Posted by    |    March 17th, 2011 at 3:35 pm

A love of nature and wanting to be a steward of it is one of the characteristic of a Cultural Creative

In terms of real estate and lifestyle shifts, there is a large segment of the population that removed itself entirely from the new home market in the 1990s because it was so alienated by what it saw happening there. The people who comprise this group (roughly one-quarter of the U.S. population), described as “Cultural Creatives” by a 1997 American Demographics magazine article, were more than ready for an alternative. It now appears that they have adopted the “Not So Big” movement as their rallying cry. This paradigm shift does not necessarily mean small or cramped. In my opinion, it relates to efficiency and scale in residential design. In many ways, the Not So Big House, although ostensibly about house design, is also about how we choose to live, what’s important for a balanced existence, and what will insure a healthy planet and community for future generations. Cultural Creatives are eager to live their own lives in a way that supports their values. The “Not So Big” philosophy and lifestyle help them to do this. By starting with the design of their own homes, making it a place that fits their simpler and more meaningful lifestyles, they feel that they can make a small but noticeable contribution to solving the current crisis of scale and consumption of the earth’s  natural resources.

Most Cultural Creatives redecorate, remodel, or design a new home, rather than buy an existing new house, because the market doesn’t really give them what they want in a new home. In thirteen years of doing research on the housing desires of Americans, Not So Big homes actually deliver more of what this emerging subculture of 50 million Americans really wants.

–Paul H. Ray, Ph.D., Co-author of The Cultural Creatives: How 50 Million People are Changing the World, Harmony Books, 2000.


Cultural Creatives is a term coined by sociologist Paul H. Ray and psychologist Sherry Ruth Anderson to describe a large segment in Western society that has recently developed beyond the standard paradigm of Modernists or Progressives. The concept was presented in their book The Cultural Creatives: How 50 Million People Are Changing the World (2000), where they claim to have found that 50 million adult Americans (slightly over 25% of the adult population) can now be identified as belonging to this group.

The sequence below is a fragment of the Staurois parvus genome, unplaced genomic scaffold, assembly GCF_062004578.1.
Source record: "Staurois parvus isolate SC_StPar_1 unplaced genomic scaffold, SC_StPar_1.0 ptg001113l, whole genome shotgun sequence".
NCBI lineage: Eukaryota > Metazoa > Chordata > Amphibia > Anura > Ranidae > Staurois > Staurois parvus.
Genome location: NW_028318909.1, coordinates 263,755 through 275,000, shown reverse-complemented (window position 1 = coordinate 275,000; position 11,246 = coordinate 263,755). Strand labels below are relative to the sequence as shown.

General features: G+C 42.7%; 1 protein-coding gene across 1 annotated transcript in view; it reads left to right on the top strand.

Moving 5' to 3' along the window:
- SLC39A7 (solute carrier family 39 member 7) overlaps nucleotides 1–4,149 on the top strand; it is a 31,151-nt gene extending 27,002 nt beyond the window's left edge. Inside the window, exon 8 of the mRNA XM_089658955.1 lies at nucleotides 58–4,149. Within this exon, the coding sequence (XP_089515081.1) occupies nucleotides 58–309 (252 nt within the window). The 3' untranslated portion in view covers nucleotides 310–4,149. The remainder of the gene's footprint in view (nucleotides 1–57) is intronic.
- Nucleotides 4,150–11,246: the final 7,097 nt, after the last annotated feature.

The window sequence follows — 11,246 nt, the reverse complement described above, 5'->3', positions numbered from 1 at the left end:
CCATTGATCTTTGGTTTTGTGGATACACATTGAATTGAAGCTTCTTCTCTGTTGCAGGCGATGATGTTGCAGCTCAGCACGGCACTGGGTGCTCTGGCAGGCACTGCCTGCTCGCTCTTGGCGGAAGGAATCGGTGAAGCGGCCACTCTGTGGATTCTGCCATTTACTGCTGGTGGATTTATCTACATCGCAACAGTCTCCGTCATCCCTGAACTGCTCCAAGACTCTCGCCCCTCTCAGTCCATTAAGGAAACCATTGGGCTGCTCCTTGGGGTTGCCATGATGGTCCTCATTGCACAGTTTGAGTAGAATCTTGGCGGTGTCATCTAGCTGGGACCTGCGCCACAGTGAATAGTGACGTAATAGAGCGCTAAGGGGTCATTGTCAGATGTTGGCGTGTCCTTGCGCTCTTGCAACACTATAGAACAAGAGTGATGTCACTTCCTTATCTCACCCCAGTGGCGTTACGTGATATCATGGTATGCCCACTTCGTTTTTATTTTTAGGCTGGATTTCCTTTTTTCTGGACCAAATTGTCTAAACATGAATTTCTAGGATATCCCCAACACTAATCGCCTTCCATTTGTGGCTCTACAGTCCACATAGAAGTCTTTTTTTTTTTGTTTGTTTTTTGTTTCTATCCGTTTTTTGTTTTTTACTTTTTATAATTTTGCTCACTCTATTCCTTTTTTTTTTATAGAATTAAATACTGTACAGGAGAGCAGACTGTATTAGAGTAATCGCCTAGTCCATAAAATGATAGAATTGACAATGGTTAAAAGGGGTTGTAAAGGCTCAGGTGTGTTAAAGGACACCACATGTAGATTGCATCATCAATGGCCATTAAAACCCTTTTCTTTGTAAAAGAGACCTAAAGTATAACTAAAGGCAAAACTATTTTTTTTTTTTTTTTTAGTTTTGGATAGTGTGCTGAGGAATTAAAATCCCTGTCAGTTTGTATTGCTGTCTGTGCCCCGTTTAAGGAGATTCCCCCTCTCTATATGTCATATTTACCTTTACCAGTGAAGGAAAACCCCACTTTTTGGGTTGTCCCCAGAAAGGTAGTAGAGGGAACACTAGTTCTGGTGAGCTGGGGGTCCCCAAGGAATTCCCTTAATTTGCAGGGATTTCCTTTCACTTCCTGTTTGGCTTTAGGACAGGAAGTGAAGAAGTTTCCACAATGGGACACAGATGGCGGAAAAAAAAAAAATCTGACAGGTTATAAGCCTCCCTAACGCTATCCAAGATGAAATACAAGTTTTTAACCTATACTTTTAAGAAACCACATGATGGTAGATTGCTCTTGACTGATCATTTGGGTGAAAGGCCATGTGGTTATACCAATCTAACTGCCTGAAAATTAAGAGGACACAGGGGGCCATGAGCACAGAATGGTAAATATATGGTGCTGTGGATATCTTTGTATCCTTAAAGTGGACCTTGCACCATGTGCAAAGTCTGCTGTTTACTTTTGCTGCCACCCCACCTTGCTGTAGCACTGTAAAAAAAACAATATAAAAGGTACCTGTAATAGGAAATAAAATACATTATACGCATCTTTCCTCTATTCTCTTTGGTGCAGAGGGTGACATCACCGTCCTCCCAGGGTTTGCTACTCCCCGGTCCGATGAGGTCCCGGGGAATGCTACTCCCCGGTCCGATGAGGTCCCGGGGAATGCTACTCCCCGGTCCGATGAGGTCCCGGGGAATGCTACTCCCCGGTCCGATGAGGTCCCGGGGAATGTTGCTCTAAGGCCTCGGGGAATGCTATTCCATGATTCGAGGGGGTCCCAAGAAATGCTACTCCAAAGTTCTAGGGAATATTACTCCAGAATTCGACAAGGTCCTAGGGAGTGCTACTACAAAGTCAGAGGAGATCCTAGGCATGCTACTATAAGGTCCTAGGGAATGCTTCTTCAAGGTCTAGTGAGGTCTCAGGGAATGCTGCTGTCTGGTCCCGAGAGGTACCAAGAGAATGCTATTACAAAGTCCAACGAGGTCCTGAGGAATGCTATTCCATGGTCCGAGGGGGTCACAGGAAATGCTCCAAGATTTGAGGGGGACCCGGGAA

Ray and Anderson created a questionnaire to identify Cultural Creatives in Western society. Some of the characteristics below were identified as qualities of this group. Agreement with 10 or more indicates status as a Cultural Creative.

  • Love of nature and deep caring about its preservation and its natural balance.
  • Commitment to staying active throughout life
  • Heavy emphasis on the importance of developing and maintaining relationships
  • Heavy emphasis on the importance of helping others and developing their unique gifts
  • Volunteer with one or more causes about which they are passionate
  • Interest in spiritual and psychological development
  • Desire for equity in diverse populations in business, life and politics
  • Concern and support of the well-being of all
  • Not supportive of the extremes at either end of political spectrum
  • Optimistic towards the future
  • Want to be involved in creating a new and better way of life
  • Unlikely to overspend or be in heavy debt
  • Curiosity about  people, places and things that are different or exotic–and tend to like them

Ray and Anderson assert that, “values are the best single predictor of real behavior.” The list below outlines the values that dictate a Cultural Creative’s behavior:

  • Authenticity, actions must be consistent with words and beliefs
  • Engaged action and whole process learning; seeing the world as interwoven and connected
  • Idealism and activism
  • Globalism and ecology
  • The importance of all individuals

Core Cultural Creatives also value altruism, self-actualization, and spirituality.